September 20, 2004 10:19 AM PDT

Cisco property-to-be sniffs out spam 'zombies'

A start-up being acquired by Cisco Systems announced on Monday that it is adding a new feature to its traffic management product that will detect and protect Internet service provider networks from spam "zombie" attacks.

Cisco last month said it plans to acquire upstart P-Cube for $200 million. The deal is expected to close in late September or early October.

P-Cube's flagship product, the Engage v2.1 Service Control Platform, is used by broadband service providers to monitor, control and bill for services such as voice over Ibternet Protocol, interactive gaming, video on demand and peer-to-peer applications. Many service providers have used the product to identify bandwidth-hungry peer-to-peer applications.


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The company's latest feature goes after spam zombie attacks, which are caused when hackers and spammers infect unprotected computers with a Trojan horse program. Once infected, these computers become zombie-like machines that can be used to either distribute more spam or serve as the basis for a distributed denial-of-service attack.

About 40 percent to 80 percent of all junk e-mail originates from spam zombies, said Milind Gadekar, vice president of marketing at P-Cube. Because there are so many machines launching attacks, it's often difficult to identify the source of a spam zombie attack or even stop the assault.

P-Cube's product takes a three-step approach to fighting this problem. First, it identifies machines that could be zombies by inspecting thousands of messages. Using various parameters, it identifies likely sources of spam attacks. After suspicious traffic patterns have been identified, P-Cube's product reports the problem to system administrators. The product also can be set up to automatically intervene, quickly redirecting or quarantining the zombie machines.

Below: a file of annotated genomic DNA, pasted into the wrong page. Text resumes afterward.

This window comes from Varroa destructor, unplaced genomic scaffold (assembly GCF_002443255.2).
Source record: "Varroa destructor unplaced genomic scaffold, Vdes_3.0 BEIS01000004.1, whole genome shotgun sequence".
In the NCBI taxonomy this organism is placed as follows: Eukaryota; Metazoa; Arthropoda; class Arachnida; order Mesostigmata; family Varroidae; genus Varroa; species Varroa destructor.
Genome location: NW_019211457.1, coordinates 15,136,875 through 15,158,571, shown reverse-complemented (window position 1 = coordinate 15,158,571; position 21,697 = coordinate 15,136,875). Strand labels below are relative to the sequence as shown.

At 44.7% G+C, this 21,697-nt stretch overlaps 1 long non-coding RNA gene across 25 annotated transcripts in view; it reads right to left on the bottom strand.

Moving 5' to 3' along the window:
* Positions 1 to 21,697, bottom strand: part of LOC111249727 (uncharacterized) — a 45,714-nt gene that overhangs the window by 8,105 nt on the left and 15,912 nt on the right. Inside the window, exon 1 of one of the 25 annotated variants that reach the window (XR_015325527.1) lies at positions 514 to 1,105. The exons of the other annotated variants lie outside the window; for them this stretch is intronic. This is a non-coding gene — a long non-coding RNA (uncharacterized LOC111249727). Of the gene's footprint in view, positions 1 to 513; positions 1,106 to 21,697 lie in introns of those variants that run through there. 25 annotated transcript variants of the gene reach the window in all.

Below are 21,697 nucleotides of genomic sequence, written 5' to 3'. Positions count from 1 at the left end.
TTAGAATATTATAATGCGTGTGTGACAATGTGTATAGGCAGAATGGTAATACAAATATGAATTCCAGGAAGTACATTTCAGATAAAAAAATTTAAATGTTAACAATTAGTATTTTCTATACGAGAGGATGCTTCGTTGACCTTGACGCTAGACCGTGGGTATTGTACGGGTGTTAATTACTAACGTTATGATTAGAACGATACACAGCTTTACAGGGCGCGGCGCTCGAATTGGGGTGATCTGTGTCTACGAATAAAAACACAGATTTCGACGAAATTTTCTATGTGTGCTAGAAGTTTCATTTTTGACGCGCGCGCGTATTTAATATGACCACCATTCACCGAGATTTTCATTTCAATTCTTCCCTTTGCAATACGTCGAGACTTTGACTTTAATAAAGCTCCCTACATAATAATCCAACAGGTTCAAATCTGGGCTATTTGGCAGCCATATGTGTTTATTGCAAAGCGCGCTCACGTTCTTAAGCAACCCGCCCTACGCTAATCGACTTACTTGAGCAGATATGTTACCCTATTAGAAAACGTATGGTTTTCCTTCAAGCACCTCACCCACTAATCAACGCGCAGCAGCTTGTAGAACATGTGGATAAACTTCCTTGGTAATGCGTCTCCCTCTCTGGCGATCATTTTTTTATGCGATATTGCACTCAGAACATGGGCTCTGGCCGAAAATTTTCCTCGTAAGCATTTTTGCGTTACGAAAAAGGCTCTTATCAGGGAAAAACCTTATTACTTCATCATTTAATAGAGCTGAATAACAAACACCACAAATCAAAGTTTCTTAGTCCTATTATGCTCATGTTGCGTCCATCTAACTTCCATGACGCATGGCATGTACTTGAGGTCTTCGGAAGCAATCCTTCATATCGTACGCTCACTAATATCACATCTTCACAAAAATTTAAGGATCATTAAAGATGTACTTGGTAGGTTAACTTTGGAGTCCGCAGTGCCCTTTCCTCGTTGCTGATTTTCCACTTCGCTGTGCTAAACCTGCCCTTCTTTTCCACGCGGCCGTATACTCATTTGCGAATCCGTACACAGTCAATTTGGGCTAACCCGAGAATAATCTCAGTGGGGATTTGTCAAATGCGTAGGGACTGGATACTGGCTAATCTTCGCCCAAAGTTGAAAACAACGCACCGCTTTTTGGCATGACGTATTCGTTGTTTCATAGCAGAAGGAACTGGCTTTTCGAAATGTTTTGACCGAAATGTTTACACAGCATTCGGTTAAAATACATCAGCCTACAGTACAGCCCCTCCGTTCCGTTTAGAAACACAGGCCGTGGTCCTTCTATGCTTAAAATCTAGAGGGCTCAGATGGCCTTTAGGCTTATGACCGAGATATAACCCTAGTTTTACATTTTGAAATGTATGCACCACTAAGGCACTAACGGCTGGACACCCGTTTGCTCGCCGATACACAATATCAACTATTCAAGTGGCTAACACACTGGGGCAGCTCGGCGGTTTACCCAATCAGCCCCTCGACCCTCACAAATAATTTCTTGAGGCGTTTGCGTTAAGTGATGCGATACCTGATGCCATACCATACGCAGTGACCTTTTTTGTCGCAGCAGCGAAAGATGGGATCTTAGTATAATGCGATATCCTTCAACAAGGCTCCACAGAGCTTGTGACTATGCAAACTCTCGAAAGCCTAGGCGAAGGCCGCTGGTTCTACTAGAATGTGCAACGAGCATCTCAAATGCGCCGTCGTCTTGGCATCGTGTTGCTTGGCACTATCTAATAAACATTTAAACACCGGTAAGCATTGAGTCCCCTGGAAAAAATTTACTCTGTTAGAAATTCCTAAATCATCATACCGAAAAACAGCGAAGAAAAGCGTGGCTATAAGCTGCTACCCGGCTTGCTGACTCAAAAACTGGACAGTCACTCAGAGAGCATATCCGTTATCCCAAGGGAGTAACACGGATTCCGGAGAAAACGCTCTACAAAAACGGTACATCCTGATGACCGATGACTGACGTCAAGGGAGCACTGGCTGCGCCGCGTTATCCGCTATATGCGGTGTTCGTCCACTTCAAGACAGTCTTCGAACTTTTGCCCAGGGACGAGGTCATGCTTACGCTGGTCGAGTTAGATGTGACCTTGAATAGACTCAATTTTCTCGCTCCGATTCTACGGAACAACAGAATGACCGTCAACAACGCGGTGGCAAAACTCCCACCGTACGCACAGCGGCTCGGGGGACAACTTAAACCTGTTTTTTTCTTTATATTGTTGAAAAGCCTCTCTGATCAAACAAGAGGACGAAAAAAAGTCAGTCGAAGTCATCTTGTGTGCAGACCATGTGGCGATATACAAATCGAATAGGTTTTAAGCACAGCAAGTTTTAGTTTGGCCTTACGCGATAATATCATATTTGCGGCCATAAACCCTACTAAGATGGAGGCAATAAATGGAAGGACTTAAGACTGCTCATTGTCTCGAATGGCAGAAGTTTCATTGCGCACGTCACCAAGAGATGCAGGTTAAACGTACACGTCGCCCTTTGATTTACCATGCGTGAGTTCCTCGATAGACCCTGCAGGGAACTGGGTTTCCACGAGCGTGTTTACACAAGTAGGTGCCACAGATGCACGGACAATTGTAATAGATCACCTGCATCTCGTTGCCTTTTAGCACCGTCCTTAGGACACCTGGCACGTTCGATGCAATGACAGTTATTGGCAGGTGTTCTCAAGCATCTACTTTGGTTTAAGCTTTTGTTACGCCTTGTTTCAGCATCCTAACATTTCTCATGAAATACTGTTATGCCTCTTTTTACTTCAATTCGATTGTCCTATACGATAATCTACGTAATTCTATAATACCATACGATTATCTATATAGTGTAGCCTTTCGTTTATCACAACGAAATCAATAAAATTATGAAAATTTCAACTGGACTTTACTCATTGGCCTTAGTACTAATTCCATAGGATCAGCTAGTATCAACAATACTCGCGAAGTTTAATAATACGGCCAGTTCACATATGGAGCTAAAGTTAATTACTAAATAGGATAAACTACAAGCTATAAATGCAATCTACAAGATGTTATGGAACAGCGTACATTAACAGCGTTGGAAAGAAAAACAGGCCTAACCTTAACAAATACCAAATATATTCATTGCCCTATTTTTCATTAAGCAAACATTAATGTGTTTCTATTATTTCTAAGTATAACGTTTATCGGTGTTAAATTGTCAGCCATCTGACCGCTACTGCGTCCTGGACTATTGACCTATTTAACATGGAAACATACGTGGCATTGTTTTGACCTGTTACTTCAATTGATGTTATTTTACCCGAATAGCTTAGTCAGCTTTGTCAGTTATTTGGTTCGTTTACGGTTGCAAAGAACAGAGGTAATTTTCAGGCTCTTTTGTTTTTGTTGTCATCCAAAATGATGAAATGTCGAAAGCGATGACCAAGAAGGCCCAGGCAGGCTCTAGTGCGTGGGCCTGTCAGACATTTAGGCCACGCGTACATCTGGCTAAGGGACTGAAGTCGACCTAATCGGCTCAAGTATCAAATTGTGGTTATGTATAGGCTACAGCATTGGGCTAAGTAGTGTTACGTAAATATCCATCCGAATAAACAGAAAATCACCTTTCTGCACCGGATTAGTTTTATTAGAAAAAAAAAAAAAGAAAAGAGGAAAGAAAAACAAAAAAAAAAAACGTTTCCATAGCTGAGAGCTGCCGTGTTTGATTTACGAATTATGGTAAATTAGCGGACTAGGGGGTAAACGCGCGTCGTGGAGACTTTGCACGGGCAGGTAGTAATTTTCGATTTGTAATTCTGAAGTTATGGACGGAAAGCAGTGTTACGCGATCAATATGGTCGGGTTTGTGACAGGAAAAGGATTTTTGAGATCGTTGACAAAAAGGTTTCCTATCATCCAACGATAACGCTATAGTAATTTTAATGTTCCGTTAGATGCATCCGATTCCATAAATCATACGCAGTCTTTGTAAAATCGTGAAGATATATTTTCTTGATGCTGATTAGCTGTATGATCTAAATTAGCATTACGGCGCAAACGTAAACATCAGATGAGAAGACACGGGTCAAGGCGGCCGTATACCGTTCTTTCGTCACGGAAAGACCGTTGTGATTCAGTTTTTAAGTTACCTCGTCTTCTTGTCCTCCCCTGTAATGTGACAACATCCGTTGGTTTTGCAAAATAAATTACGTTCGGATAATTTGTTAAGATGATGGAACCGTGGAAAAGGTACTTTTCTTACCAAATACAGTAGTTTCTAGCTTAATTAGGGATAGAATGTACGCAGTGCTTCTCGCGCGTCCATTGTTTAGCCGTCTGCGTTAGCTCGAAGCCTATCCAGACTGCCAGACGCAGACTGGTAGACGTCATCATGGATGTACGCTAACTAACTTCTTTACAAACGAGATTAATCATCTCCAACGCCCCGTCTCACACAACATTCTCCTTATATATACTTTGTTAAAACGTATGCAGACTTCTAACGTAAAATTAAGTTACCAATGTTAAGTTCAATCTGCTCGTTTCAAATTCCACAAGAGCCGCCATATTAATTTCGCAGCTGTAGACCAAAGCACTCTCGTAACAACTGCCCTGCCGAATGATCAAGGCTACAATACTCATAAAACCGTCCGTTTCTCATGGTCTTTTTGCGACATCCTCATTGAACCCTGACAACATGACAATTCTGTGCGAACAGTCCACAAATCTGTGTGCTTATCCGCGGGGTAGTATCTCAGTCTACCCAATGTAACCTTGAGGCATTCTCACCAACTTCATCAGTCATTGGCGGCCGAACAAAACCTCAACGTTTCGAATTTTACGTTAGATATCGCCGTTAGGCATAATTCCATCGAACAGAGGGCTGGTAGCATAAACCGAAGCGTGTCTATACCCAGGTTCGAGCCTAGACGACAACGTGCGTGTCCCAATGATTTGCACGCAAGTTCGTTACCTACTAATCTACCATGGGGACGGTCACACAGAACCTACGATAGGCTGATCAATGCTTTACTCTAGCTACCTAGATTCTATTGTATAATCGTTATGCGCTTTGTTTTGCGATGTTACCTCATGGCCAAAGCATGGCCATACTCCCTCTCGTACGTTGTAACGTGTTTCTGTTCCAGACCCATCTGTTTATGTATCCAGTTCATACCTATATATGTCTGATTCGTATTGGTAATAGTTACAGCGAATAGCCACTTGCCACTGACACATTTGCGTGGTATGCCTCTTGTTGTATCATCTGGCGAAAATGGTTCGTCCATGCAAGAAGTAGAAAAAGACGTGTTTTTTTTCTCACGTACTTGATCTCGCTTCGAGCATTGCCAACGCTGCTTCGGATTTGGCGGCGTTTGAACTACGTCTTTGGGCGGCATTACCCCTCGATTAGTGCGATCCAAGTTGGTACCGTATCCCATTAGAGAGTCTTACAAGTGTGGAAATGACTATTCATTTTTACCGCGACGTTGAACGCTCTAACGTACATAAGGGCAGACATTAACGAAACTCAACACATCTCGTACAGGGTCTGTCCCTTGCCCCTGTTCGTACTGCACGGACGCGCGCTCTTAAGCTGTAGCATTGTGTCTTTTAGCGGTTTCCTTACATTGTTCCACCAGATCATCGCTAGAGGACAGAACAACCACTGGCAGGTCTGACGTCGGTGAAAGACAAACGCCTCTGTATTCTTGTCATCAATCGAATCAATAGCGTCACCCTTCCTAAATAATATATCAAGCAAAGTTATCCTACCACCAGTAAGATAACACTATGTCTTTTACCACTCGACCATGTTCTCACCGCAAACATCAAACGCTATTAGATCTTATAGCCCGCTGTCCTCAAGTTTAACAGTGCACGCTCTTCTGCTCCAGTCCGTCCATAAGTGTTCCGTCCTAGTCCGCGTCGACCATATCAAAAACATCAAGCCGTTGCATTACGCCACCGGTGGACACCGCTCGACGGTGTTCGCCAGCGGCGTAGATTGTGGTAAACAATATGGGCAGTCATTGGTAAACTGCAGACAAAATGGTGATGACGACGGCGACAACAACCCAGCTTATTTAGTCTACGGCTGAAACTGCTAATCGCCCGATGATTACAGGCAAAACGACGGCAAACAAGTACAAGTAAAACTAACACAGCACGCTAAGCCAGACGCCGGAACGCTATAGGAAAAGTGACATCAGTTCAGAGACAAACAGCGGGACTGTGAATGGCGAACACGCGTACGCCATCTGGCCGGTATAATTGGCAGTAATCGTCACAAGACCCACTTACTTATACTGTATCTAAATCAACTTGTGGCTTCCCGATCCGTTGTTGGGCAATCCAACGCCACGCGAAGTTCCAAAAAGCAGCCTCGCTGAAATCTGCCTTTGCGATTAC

Because infected users are unaware that their computers are infected, the P-Cube product notifies subscribers of the infection and redirects them to support centers where they can take corrective action.

Because P-Cube's technology tracks and monitors individual subscribers, the company is able to take a more granular approach to security. The spam-fighting tool is just one of several features the company has added recently. Earlier this year, it introduced a product to protect broadband service providers from denial-of-service attacks. It also added a feature to help these service providers block users from accessing copyrighted information.

P-Cube believes that its product can help stop spam at the source. Several other companies have taken this broad approach. Microsoft, Cisco and Yahoo have all proposed sender identification tags to authenticate the original source of e-mail messages. TurnTide, recently purchased by Symantec, forces spammers to slow the rate at which they send packets.

But P-Cube's Gadekar said he doesn't expect customers to buy its product solely for the spam-fighting capabilities.

"This new feature is really meant to complement what companies are already doing to fight spam," he said. "We expect customers to deploy our product to monitor and control traffic on their network. The spam feature is a nice bonus."

Cisco's interest in P-Cube has helped put the start-up's technology in the spotlight. P-Cube already has more than 40 customers, but Gadekar said the company has gotten a lot more calls regarding its products since the acquisition announcement.

P-Cube competitors also seem to be benefiting from the heightened interest. Ellacoya Networks, which offers a similar product, announced that it received $7 million in a round of funding on Monday.

"The P-Cube acquisition offers a great jolt to the market," said Kurt Dobbins, founder and chief technology officer of Ellacoya. "Subscriber control is not fulfilled with legacy products. A new network element is clearly needed. It will become mandatory in broadband networks, as service providers start adding new services to their networks."

Dobbins said Ellacoya also offers features to fight spam and denial-of-service attacks.

 

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